The written document describing your research project, your thesis, is a vital part of both Chemistry 393 and your BS degree. Written communication of scientific accomplishments is an essential component of research. Even the most stunning technical accomplishments are worthless if they are left buried in a lab notebook. However, there is not a single formula or recipe for technical writing. A thesis describing a synthetic organic project will certainly look quite different from a theoretical physical chemistry thesis. Thus, what follows are some general guidelines for thesis content. You should talk with your adviser frequently about specific thesis details. It is also wise to ask your adviser and second reader for advice based on their reading of a preliminary draft.
A dictionary definition of the word thesis is "a proposition stated so as to be proved or disproved." The starting point for your thesis should be the introduction of a well defined chemical problem, the problem which your research will address. This introduction should clearly state the objectives of your research, and discuss the significance of the issues involved. You should discuss the methods used to address the problem. It is often useful to compare different possible approaches and state why the chosen methods are appropriate to your project. All procedures and techniques should be carefully defined. A proper guide to the amount of detail required should be that an independent worker should be able to reproduce your work, given only your thesis and a good reference library. Your thesis should be more detailed and complete than a paper published in a research journal. After describing methods, techniques, and procedures, you must present your results. Analysis of results and conclusions drawn from your work is an extremely important part of your thesis. A final discussion of the importance of your work, or how your results interact with other areas of chemistry may also be appropriate.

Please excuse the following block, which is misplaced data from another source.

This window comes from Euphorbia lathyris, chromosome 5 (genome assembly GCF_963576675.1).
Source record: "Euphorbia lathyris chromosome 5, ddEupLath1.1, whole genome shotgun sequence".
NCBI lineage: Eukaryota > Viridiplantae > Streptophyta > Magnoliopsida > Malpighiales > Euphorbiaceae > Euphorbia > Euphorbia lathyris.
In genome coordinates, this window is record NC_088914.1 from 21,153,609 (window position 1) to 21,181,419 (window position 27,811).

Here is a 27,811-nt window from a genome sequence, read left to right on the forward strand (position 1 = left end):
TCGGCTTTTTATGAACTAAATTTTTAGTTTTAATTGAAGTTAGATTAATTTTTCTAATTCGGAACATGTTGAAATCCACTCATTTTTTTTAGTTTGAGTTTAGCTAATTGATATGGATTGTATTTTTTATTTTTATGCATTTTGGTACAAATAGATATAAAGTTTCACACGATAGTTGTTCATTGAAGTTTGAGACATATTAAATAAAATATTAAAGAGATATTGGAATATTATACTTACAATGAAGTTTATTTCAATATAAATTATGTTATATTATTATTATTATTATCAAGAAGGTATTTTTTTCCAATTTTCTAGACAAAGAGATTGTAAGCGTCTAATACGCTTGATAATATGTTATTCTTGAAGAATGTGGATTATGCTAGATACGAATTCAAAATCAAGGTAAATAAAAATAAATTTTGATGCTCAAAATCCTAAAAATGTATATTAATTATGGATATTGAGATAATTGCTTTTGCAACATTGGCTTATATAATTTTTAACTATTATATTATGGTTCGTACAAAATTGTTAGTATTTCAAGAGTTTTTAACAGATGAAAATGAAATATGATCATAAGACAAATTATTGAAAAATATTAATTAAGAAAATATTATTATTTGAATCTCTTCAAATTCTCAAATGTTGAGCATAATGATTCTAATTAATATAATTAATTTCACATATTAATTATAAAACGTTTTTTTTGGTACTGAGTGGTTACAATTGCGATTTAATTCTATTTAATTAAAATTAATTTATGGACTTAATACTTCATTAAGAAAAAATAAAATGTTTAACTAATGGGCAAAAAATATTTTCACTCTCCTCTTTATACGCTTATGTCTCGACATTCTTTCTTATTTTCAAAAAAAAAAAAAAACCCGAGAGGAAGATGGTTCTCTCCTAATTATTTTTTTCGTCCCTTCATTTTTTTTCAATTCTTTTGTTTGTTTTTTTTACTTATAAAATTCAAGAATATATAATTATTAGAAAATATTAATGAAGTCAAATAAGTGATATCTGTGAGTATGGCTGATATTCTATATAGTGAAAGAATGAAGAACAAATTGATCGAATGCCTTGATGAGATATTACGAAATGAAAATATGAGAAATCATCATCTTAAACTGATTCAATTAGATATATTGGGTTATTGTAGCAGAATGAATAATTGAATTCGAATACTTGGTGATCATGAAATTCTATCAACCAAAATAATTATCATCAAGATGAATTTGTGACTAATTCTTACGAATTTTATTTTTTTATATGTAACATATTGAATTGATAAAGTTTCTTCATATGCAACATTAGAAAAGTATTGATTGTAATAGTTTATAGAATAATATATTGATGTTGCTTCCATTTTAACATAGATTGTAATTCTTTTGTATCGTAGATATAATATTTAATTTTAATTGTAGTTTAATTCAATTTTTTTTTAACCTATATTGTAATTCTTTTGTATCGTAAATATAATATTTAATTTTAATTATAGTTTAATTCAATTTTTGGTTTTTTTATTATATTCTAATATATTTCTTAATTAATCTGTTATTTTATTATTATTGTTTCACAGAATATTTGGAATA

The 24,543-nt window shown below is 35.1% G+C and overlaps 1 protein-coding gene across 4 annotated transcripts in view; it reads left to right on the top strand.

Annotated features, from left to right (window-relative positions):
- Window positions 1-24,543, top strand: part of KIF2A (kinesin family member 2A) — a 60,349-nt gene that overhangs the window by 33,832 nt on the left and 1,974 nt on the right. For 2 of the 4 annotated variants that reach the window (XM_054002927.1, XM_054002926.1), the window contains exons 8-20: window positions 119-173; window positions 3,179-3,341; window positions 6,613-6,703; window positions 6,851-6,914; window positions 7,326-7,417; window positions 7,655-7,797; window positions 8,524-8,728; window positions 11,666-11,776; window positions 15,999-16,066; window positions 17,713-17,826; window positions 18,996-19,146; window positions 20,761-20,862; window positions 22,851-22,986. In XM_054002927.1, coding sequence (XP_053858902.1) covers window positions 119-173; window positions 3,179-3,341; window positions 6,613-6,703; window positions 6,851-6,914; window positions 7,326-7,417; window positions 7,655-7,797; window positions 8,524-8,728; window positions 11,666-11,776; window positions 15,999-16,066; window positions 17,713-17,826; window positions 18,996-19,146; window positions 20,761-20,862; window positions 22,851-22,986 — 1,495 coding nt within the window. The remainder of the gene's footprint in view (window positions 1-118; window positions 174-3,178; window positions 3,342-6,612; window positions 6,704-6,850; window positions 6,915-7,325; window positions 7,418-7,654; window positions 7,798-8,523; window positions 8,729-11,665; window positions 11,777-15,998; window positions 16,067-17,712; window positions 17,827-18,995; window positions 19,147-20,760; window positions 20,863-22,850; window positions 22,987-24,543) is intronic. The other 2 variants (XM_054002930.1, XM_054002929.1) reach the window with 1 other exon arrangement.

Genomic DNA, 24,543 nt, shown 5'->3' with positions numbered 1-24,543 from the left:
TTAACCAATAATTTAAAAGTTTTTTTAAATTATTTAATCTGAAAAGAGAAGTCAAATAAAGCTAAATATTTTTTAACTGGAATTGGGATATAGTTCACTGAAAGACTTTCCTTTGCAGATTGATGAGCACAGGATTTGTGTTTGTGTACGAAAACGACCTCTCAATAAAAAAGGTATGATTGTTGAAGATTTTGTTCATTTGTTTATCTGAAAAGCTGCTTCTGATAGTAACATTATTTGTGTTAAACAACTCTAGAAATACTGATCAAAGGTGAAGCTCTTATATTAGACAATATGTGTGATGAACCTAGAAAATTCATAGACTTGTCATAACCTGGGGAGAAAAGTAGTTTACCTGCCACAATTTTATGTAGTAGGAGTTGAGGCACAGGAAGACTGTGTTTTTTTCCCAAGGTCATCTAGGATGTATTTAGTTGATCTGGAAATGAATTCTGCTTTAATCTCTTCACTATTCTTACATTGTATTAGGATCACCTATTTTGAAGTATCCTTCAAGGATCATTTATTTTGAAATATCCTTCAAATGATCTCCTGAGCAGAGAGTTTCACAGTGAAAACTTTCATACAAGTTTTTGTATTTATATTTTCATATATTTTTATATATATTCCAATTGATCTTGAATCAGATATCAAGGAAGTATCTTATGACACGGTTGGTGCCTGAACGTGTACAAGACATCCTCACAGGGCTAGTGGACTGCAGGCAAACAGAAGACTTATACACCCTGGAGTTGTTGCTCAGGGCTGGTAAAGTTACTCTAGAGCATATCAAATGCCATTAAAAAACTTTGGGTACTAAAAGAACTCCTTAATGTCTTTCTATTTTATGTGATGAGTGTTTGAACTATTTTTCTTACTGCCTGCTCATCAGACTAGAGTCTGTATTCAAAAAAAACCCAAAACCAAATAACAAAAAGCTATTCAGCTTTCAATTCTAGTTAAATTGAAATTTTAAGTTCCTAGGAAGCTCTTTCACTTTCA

The great diversity of chemical research makes it impossible to give specific length requirements for a thesis. However, it is difficult to imagine a satisfactory thesis of fewer than 10 pages, and 100 pages is certainly a reasonable upper limit.
We welcome any questions you may have. Please feel free to consult with a faculty member of the chemistry Undergraduate Studies Committee, or contact:
Undergraduate Program Coordinator
& Course Administrator, Chemistry Dept.
Office: Hutchison Hall, Room 454
Phone: (585) 276-3663